The KW-26 was an on-line crypto for teleprinters and could run at speeds up to 74.2 baud.
Five minutes before "HJ" or crypto restart, the transmitter was recarded and a phase put up by the a sending station. (The term HJ's was used initially with the 26, but later became accepted as the term for timed restarts for any system). One hoped that the receiving station was using the same sequential card deck and placed the right card in the reader of their receiver. If not, well, you can bet what fun that was. The receiving station upon receiving a phase, would get an alarm indicating that the circuit was not in sync. The receiving station replaced his card and would in turn place his transmitter in phase and replace his card. Once both units were sending a phase to each other and at the appointed HJ time, each would go to live traffic. If everything worked like it was supposed to, the the system would drop into sync and traffic would start pouring out of the Model 28 or Model 40 Teletype machines. If not, a lot of secure voice coordination went on verifying the right key cards and card numbers.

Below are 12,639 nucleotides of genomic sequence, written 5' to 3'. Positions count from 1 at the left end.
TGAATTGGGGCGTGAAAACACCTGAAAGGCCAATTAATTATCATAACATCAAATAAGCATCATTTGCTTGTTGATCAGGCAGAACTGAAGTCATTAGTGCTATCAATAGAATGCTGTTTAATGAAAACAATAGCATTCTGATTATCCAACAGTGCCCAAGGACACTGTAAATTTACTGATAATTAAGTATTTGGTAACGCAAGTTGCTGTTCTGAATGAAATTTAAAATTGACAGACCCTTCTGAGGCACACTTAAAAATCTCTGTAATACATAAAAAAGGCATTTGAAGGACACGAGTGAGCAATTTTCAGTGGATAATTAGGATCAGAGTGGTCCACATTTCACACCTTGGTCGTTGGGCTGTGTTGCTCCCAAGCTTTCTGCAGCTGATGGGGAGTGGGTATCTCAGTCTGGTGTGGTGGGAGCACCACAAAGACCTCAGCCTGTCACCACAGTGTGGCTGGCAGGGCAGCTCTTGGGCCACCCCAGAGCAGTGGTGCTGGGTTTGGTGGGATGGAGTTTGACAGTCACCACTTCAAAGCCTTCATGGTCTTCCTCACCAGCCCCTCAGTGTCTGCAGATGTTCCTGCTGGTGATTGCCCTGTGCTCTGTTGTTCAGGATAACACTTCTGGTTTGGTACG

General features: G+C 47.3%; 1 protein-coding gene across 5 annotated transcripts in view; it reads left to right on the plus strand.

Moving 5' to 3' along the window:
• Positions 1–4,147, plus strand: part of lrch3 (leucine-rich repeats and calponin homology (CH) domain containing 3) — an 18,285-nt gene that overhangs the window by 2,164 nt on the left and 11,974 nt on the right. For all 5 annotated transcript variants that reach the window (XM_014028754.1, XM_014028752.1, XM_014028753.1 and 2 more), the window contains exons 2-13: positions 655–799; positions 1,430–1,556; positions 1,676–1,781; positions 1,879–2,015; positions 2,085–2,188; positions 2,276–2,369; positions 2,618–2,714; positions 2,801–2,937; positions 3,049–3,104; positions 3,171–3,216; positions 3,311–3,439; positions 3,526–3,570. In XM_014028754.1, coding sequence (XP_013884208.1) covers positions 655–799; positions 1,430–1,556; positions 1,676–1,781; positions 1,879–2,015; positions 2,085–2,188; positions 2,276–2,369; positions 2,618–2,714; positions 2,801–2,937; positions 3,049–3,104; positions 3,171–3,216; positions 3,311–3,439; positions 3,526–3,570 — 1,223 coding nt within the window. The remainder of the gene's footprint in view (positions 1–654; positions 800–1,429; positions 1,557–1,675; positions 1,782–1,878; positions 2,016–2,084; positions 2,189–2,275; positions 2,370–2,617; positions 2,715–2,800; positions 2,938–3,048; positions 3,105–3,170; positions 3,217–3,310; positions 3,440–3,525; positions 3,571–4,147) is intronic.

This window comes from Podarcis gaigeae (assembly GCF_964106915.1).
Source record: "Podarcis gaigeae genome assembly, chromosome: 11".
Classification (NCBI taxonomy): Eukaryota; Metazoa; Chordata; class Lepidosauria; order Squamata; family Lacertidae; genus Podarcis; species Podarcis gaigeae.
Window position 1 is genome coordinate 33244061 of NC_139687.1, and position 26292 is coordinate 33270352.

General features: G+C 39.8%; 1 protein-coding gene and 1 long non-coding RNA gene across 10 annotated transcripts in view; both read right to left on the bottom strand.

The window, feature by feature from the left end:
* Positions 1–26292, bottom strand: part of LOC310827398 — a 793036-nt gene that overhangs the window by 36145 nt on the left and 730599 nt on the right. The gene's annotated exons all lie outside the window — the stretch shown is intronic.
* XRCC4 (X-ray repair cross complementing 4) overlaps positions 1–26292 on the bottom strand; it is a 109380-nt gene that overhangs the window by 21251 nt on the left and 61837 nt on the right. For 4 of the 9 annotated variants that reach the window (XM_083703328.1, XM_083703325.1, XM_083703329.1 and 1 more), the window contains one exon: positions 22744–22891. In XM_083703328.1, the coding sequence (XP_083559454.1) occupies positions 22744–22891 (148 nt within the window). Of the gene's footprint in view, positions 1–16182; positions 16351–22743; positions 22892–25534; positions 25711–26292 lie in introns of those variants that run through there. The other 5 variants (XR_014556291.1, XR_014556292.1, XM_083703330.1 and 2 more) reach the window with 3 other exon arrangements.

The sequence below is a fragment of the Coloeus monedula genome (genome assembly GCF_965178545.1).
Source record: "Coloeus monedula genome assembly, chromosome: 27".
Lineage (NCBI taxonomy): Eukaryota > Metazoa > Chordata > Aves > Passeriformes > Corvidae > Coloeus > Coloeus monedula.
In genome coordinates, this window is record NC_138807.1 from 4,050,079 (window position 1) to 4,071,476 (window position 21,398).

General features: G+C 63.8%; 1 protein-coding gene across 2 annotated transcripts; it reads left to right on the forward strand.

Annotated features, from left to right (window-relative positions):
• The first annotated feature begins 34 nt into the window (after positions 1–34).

One annoying problem was with the card readers. They were designed for "once-use" cards. Once the card reader was closed, it cut the key card in half. Well, on more than one time, a card would slip while closing the card reader door and would spoil a card in sequence. When that happened, a secure voice coordination link was immediately set up to coordinate card replacement. You knew the key card slipped when you could see the corner of the card protruding from the side of the reader. If all went well, only two cards were used during a 24 hour period.
Where I was stationed, the card readers were so old and worn out, a hammer was hung on the latching handle. Upon closing the door, the hammer was used to tap the surface of the card reader to make sure the worn pins made contact with the other side of the reader.
Contributors: Jerry Proc
Curtis Law, Kodiak Military History Museum
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